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Topic: LEDs too PCB's (Read 1 time) previous topic - next topic

Sherpa

Hi all

I have a nine volt battery 32 RED LEDs 8 x 10 Ohms resistors.

I would like to get them all to blink, now I can do this with ease on the Arduino, but how would I transfer this to a PCB so that it would flash without the Arduino?

Am I going in the right direction by mentioning picaxe?

Your help would be gratefully received

Mr C

zooto68

Just put an Atmega168 chip + crystal with the bootloader onto your PCB.

Sherpa

#2
Jun 12, 2009, 11:18 pm Last Edit: Jun 12, 2009, 11:33 pm by Sherpa Reason: 1
Thanks for the reply, but i am a bit thick and do not fully understand, would you be kind enough to elaborate

retrolefty

Well it would help to give more specific information on what you want the blinking to be like. Do you want them to all blink on and off at the same time? Random? some kind of sequenial pattern? When blinking, how much time on and then how much time off, milliseconds, seconds, random times?

The answers will dictate the best solution, maybe a micro is not even required. However if as you say you do it already easily with an Arduino then the easy answer is to get a AVR chip with an installed Arduino bootloader, program it in your Arduino board and then transfer the chip to your new PCB board. The only extra support the chip needs is a few resistors, a 16mhz resonator a few caps and a voltage regulator.

A normal 9 volt battery will not give you very long duration for blinking 32 LEDs. If you use 4 AA batteries in series you will get longer duration and save the need for a voltage regulator on your PCB.

Lefty

mircho

As said before - you should describe better you needs. I have successfully used only the 555 IC to build "blinking" circuit. No need at all for a microprocessor.
More info:
http://www.doctronics.co.uk/555.htm

Sherpa

Quote
Well it would help to give more specific information on what you want the blinking to be like. Do you want them to all blink on and off at the same time? Random? some kind of sequenial pattern? When blinking, how much time on and then how much time off, milliseconds, seconds, random times?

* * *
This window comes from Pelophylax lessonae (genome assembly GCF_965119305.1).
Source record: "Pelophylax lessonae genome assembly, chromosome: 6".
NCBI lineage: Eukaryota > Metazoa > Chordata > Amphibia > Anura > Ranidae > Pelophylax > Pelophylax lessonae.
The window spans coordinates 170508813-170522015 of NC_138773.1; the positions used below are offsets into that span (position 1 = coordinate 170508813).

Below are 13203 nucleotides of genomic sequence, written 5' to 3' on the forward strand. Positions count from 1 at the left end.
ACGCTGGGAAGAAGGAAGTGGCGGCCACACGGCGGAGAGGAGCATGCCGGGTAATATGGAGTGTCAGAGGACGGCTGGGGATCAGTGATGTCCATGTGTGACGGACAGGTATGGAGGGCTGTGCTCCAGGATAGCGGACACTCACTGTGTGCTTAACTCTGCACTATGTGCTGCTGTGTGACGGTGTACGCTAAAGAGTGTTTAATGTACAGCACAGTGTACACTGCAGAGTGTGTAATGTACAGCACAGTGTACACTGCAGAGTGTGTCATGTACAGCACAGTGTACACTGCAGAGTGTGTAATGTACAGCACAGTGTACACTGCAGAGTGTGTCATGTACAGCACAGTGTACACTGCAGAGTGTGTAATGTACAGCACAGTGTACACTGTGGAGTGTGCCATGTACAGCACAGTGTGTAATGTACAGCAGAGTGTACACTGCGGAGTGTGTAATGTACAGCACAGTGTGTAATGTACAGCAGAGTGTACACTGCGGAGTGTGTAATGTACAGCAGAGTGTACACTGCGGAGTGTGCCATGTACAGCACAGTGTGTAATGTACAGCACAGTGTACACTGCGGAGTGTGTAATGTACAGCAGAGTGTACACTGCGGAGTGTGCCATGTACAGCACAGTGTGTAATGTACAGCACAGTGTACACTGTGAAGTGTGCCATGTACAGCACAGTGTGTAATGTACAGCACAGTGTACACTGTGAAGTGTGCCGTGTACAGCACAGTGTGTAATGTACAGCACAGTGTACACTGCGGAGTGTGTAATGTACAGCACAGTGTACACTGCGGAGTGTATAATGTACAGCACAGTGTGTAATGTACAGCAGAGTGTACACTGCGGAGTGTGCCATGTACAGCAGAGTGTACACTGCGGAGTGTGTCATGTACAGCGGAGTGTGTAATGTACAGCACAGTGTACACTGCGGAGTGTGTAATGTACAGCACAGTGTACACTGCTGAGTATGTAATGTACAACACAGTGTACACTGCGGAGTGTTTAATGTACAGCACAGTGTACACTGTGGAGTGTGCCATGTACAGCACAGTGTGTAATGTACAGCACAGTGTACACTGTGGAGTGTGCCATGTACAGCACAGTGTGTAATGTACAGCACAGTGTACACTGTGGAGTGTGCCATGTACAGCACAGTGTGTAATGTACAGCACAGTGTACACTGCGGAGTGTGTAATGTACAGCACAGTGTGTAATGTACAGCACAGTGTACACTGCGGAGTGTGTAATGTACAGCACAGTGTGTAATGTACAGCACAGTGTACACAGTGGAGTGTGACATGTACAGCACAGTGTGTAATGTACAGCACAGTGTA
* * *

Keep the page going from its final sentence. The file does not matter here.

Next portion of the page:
The answers will dictate the best solution, maybe a micro is not even required. However if as you say you do it already easily with an Arduino then the easy answer is to get a AVR chip with an installed Arduino bootloader, program it in your Arduino board and then transfer the chip to your new PCB board. The only extra support the chip needs is a few resistors, a 16mhz resonator a few caps and a voltage regulator.

A normal 9 volt battery will not give you very long duration for blinking 32 LEDs. If you use 4 AA batteries in series you will get longer duration and save the need for a voltage regulator on your PCB.

Lefty


Thanks lefty,

I would like them all to blink on and off together, on for one second, then off for one second. This is for my 2yr old boys push bike, I made him a flashing number plate :). Is there something I am missing here or is it just experience as I am not afraid of reading learning etc, but how can I go about determining what things I need for the circuit and PCB?

Regards
Mr C

tyler_lavite

As far as PCB layout and etching design here is a link to some do it yourself stuff.

http://www.allelectronics.com/make-a-store/category/445/PC-Materials/1.html

retrolefty

Mr C;

In that case a simple 555 timer chip wired as a oscillator then driving a switching transistor should work fine. There are a ton of 555 circuit drawings on the web.

Lefty

Sherpa

As always thank you all very much for your time and imput

Mr C

Grumpy_Mike

Quote
8 x 10 Ohms resistors.


Throw those away, 10R is too small to limit the current for a 9V battery. You need something like 350R.

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